This month, the Yiddish Book Center will launch a new program called Tent: Encounters With Jewish Culture, which is based on the belief that “modern culture can inspire us to think imaginatively about what Jewishness means. And vice versa.”Â The program provides young adults in three cities with the opportunity to participate in immersive experiential education focusing on diverse aspects of Jewish culture and creativity. Jews between the ages of 20-30 will participate in weeklong workshops focusing on Jewishness and comedy, creative writing, and theater.
In their 2005 study “Cultural Events and Jewish Identities: Young Adult Jews in New York,” Steven M. Cohen and Ari Y. Kelman identified “the value of Jewish culture as an instrument of reaching the unengaged.” Â They found that “engaged, but unaffiliated” Jews are “drawn to events that promise to cross boundaries between Jews and non-Jews, Jews and Jews, Jewish space and non-Jewish space, and distinctively Jewish culture with putatively non-Jewish culture, effecting a ‘cultural hybridity.’” That study has since been used to garner support for the creation of a myriad of programs that use arts and culture to engage unaffiliated Jews. For example, the Six Points Fellowship (founded in 2006) supports emerging Jewish artists in the creation of affective artistic and cultural programming that appeals to Jewish young adults by providing artists with financial, professional, and artistic support over the course of two-years. Culture Lab: Encounters With Jewish Culture, a new program of the Silverlake Independent Jewish Community Center on Los Angeles’ east side, was designed to nurture the development of diverse and innovative arenas for engagement by curating creative collaborations among artists, culture makers, and scholars.
Alongside the wellspring of support for such endeavors exists a longstanding ambivalence about the ultimate value of engaging Jews through the arts. In fact, the nature of exclusively culture-based Jewish identification in general has long been a point of contention. For decades, Jewish leaders have reflected on and debated the value and legitimacy of the ever-growing population of Jews in the U.S. who consider themselves secular, cultural, and/or “spiritual but not religious.”Â The Berman Jewish Policy Archive — an online collection of policy-relevant research and analysis on Jewish life — has catalogued the more than a hundred articles, conference proceedings, and speeches on the topic since the 1960s.
Most recently, the Huffington Post ran an opinion piece, “The Self-Delusions of Secular Jews,” by Rabbi Eric H. Yoffie, president emeritus of the Union for Reform Judaism. Two weeks later, Leonard Fein and Steven M. Cohen responded with the article: “Let Secular Jews Be Secular Jews.”Â Like so many discussions before this, Yoffie expresses anxiety about the prospect of Jewish continuity in the face of the waning of the majority’s identification with Jewish religiosity. While acknowledging the declining non-Orthodox population, Fein and Cohen counter with an appeal for recognition of the diversity of Jewish expression. They punctuate the importance of openness to complex and varied modes of identification by noting that large numbers of Jews are entirely comfortable with Jewish expression that is “more cultural than religious” in nature: a national survey recently found that 36 percent identify as cultural Jews and another 16 percent called themselves secular Jews.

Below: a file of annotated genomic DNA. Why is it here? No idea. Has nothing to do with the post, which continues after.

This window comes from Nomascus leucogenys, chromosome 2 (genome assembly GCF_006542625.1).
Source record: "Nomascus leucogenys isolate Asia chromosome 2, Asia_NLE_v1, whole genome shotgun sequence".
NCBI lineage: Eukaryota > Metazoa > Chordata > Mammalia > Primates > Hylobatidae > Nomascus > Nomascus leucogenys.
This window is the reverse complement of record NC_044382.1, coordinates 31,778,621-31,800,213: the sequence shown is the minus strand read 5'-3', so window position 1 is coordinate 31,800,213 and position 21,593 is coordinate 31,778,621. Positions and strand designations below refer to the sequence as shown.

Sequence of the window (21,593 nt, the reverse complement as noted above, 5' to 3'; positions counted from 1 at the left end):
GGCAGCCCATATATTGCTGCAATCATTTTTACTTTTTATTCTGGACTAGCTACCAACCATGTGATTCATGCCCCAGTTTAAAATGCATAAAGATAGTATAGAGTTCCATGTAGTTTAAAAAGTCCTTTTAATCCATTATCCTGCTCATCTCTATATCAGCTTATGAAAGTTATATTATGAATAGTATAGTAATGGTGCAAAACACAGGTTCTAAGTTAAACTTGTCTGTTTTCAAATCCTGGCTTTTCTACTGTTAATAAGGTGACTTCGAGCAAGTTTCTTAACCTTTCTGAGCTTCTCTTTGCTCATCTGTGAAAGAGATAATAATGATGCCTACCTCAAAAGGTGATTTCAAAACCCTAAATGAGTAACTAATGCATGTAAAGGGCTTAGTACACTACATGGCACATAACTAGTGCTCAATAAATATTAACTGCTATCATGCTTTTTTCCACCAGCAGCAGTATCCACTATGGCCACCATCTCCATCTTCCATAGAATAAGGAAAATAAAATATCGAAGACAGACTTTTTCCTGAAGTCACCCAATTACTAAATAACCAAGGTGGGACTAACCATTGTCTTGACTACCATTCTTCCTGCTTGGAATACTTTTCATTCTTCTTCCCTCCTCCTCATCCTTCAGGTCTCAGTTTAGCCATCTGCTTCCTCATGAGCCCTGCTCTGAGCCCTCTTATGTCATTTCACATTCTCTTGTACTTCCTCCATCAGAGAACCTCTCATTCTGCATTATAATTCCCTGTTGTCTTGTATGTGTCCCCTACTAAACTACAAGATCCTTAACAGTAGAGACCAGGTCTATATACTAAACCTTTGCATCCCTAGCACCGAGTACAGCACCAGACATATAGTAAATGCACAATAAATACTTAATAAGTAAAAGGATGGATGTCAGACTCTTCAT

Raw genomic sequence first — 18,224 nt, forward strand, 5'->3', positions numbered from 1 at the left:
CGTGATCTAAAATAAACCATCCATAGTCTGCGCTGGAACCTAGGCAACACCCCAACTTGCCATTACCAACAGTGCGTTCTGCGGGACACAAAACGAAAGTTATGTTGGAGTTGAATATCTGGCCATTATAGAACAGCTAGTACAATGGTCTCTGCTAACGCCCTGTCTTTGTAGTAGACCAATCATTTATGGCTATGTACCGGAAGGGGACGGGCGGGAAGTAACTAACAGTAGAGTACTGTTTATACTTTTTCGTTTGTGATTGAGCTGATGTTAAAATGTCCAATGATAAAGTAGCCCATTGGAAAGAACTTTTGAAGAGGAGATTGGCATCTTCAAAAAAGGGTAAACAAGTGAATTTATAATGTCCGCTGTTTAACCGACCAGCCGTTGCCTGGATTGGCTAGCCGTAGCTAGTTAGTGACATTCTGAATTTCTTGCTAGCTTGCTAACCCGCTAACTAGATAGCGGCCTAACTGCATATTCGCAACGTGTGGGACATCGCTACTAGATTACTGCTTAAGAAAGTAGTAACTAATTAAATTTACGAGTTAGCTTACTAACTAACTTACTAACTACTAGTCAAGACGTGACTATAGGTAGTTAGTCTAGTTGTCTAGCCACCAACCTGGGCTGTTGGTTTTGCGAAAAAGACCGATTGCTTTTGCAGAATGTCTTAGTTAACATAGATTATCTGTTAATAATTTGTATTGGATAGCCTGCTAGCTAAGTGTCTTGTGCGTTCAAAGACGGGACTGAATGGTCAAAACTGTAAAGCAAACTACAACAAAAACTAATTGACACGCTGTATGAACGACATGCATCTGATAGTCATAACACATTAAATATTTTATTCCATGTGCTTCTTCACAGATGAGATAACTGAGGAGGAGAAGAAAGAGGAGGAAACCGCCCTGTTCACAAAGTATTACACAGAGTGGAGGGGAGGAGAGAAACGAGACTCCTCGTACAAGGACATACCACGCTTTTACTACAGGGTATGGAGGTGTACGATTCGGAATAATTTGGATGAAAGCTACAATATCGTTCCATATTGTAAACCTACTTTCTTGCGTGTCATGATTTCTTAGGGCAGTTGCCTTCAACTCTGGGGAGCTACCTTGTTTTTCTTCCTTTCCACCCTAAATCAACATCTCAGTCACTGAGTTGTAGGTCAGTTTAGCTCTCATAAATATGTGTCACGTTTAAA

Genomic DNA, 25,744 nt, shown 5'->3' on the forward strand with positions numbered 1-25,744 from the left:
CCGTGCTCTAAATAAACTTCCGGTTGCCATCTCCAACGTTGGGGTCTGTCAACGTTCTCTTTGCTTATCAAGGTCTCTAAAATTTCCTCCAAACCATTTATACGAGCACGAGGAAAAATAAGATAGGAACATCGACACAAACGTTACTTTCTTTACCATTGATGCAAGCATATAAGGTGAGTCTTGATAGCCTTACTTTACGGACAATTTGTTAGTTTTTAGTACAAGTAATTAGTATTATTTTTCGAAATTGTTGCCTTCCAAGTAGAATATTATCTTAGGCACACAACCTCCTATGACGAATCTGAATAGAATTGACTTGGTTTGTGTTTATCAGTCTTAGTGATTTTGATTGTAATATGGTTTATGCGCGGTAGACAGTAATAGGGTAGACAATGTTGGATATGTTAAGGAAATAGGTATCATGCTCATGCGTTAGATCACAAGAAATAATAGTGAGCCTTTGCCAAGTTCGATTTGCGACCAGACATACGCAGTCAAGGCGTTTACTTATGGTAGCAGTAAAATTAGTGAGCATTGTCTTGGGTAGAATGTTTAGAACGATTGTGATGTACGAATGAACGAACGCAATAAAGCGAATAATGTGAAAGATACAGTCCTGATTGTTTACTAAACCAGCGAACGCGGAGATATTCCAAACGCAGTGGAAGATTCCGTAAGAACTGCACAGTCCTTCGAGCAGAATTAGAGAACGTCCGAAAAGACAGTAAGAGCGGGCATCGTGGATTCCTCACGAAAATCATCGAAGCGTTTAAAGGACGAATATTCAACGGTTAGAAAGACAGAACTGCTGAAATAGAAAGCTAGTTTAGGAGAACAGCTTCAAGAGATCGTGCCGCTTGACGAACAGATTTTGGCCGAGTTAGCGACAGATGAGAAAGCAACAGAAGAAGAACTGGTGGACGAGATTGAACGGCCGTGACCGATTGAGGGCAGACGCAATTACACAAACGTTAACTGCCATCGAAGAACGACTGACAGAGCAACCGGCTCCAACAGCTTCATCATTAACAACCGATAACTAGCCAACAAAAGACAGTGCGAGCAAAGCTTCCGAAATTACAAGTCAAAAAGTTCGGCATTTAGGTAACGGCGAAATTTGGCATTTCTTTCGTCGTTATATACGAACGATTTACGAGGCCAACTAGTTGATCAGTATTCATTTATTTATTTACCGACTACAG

These shifts are fundamentally changing what it means to be Jewish in this country. An undeniable aspect of contemporary life is the fact that large numbers those who identify as Jews also count non-Jews among their immediate and extended family members. This fact punctuates the salience of Cohen and Kelman’s finding about the allure of art-based engagement. By championing the development and consumption of culture within a Jewish context, organizations are providing accessible avenues through which Jews and non-Jews can collectively experience and construct new meanings of Jewishness. Creative endeavors have the power to transcend the boundaries of religion, race, class and gender, making space to explore diverse Jewish narratives and empower cultural/secular Jews to contribute to a conversation in which they might not otherwise take part. Of course, we cannot know what the investment in creativity means for the future of American Jews, but it will without a doubt broaden our understanding of how people experience Jewishness.
Art by Will Deutsch, www.notesfromthetribe.com
Tobin Belzer is a contributing fellow with the USC Center for Religion and Civic Culture.